How The Long Dark scaled to 10 million players - and what's next
Also: PlayStation's results, and a whole heap of other discovery news.
[The GameDiscoverCo game discovery newsletter is written by ‘how people find your game’ expert & company founder Simon Carless, and is a regular look at how people discover and buy video games in the 2020s.]
And we’re back, since it’s Wednesday, video game discovery fans. And as Elon Musk and the Musk-ettes try to
ruin ‘streamline & enhance’ Twitter, we’re still - fortunately - coming to you via the old-fashioned but dependable medium of email. Phew.
Also: a timely announcement for November: we’re doing a 30% off deal for new GameDiscoverCo Plus subscribers for the next few days. We’ve always tried to make the price accessible to everyone, and ‘$100 a year’ ain’t bad, right?
With Plus, you get a) an extra weekly newsletter (example!) that goes deep on specific games & trends, b) a Steam data back end (video!) with ‘Hype’ for all unreleased games c) a low-volume, high-agreeability GameDiscoverCo Plus Discord. Sign up here…
The Long Dark: the road to 10 million players…
So, we featured a Steam news announce from ‘survive in the Canadian wilderness’ title The Long Dark recently. And we’re returning to dive into more detail - especially since its creators at Hinterland announced 10 million LTD* players & 1 million MAU** for the game. (*Lifetime to date, **Monthly Active Users.)
Breaking this down briefly, Hinterland revealed that the LTD split was:
Steam (paid since Sept. 2014): 4,000,000
Xbox (paid since Aug. 2017): 750,000; Xbox Game Pass (subscription, since Apr. 2020): 2,000,000;
PlayStation (paid, since Aug. 2017): 500,000; PlayStation+/PSNow (subscription, since Apr. 2021): 1,300,000
Switch (paid, since Sept. 2020): 68,000; WeGame (paid, since Dec. 2017): 125,000; Epic Games Store (combo paid + give-away since Dec. 2020): 1,500,000+.
GameDiscoverCo is passionate about bringing forward the discussion on ‘how do PC/console games get additional $ from players in a non-exploitative way?’ (Unless we want only megahits or subscription-supported titles to survive in the future, we may need to be a little less timid here.)
And Hinterland’s founder & creative director Raphael van Lierop is tackling that with his decision to add a paid ‘survival mode expansion DLC’, Tales From The Far Territory to The Long Dark, and split out a less expensive ‘Survival Edition’ of the game:
Of course, The Long Dark is kinda a megahit. But it’s also adding paid content to allow continued dev. And here’s what we learned from van Lierop about the game’s unique history and intriguing future:
Why The Long Dark sold so well over many years…
It’d be nice to know, right? Raphael identified three key reasons for the title’s long-term success, as follows:
Launching a game in Early Access in 2014 “at a point where that particular business model and genre were both really taking off” on Steam, and being the first Game Preview title on Xbox.
The game is very streamable: “The Survival Mode can be played for thousands of hours, and it is very systems-rich - which creates a wonderful opportunity for unexpected moments of tragedy or serendipity.”
The game spanned two console generations and “has been able to enjoy a second or third layer of monetization via the subscription services like Xbox Game Pass or PlayStation+”, while Steam sales kept growing. (There’s also been plenty of Chinese interest on both Steam and WeGame.)
He also had an interesting point on how the The Long Dark is differentiated: “We still seem to be one of the only survival games that is focused strictly on survival. Not combat, not zombies or other supernatural or sci-fi elements, not a heavy emphasis on base-building. We're disciplined and try to focus on the thing that makes our game unique: survival.”
If you add into that a deeper Story mode that’s now being (optionally) split out, the devs were essentially offering two games at once: “a permadeath survival sandbox, and a story-driven episodic survival narrative with great acting, rich characters, and compelling worldbuilding.” All of this, plus the game being great? That’s how success happens…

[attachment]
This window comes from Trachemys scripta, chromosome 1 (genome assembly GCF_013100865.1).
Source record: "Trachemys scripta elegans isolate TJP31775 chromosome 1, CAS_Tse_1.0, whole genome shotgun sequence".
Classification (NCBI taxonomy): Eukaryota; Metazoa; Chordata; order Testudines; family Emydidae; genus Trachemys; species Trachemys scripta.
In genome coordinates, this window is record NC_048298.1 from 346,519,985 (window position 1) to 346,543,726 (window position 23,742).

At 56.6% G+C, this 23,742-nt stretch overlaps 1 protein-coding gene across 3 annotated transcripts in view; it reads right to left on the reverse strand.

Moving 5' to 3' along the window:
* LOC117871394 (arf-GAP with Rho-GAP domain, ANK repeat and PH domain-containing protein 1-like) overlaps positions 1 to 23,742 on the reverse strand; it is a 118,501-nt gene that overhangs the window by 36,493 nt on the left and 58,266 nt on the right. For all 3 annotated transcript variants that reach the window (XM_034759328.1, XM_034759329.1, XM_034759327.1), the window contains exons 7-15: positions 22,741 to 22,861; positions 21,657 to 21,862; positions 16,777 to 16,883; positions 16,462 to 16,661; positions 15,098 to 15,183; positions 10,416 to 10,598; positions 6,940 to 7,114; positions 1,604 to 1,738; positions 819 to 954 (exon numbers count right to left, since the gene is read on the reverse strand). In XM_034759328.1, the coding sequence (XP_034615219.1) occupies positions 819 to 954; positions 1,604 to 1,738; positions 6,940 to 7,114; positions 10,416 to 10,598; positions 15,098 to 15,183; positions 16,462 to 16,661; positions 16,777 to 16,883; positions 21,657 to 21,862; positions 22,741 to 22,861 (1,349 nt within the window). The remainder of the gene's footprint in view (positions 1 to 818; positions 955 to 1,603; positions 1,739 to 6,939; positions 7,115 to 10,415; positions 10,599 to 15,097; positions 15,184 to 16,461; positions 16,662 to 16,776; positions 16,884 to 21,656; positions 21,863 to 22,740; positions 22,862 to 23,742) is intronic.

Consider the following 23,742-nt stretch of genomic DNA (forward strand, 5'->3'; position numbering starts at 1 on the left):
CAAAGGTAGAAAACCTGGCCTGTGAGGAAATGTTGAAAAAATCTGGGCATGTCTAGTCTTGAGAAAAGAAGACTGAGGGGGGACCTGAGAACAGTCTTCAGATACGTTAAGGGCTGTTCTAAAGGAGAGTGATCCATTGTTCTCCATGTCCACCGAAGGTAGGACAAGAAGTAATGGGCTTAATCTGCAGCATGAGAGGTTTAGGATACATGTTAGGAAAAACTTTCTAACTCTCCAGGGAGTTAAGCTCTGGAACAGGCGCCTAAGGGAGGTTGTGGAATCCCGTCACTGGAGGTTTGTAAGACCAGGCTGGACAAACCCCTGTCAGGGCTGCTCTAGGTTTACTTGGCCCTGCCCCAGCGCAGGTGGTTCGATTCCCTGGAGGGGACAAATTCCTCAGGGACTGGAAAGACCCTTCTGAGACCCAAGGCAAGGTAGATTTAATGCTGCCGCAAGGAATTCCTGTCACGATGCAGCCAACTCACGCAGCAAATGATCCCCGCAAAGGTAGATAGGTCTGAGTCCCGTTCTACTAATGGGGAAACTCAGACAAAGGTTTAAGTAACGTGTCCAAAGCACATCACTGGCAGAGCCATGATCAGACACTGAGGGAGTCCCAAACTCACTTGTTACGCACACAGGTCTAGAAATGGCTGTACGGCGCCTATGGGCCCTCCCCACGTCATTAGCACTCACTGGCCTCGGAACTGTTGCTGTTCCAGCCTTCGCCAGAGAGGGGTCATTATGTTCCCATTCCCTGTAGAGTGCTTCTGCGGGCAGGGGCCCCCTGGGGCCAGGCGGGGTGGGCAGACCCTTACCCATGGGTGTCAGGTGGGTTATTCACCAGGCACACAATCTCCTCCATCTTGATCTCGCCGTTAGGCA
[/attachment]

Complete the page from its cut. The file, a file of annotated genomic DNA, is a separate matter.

Why did The Long Dark’s buying structure change now?
As we outlined above, The Long Dark is both adding paid DLC, and splitting out a less expensive Survival Edition of the game. Why does that make sense, and why now?
Hinterland’s van Lierop notes that the Wintermute story mode episodes - which are each 8-10 hours long (!) & have complex cinematics and voice acting - have combined with Survival mode improvements, so: “we've faced a contradictory trend in the market: whereas most games become less expensive over time, we've become more expensive over time.”
As a result of the extra effort needed, The Long Dark’s price has gone from $19.99 to $34.99 over the past few years, which Raphael thinks is “a very fair price for the experience we are offering, but is just too high for people to take a chance on it if they aren't entirely sure.” Also: some players only want to play Survival Mode.
With this new announcement, prospective players “can jump into Survival for $19.99, and if they are interested in trying out the story mode, they can buy it as DLC. They can also upgrade the Survival Edition straight to the new Expansion Pass, bypassing the Wintermute [story] episodes.”
So this is about offering choice and a lower cost of entry, sure. But van Lierop also notes: “This SKU change is also partly a reflection of the increasingly subscription-focused world we find ourselves in. Having a ‘base’ product that can be upgraded via paid DLC aligns us better in services like Game Pass and PlayStation+, because it's healthier for us to put the entry-level game in those services and then let people upgrade further if they wish.”
How do you explain these changes to the game’s fanbase?
The final question we posted to van Lierop was on how make your fans understand why you might need to charge $ in the future, for new modes/updates. His thoughts:
Raphael suggests, and I agree: “I think it comes down to being transparent about our operations and motivations (which I try to do with my dev diaries), create the opportunity for respectful discussion, and then accept that for some players, spending anything is going to be too much. And that's OK too.”
He also adds that “educating players about the importance of healthy revenue” for an independent studio is important, since“in the era of massive studio consolidation and acquisitions every other week, Hinterland is trying to stand independently and remain in control of our own destiny”, and the player value has been good: “They've had a great experience for years for the money they spent on the game [and] Wintermute will be wrapped up next year.”
Regarding the Wintermute story mode, if you look at a minority of comments on the paid DLC announce, some did not like launching a paid expansion before the much-anticipated story mode is complete. But Hinterland obviously still plans to finish it for all existing players & OG Kickstarter backers. So we’d put that down to ‘not perfect timing’, rather than any abandonment of the player base.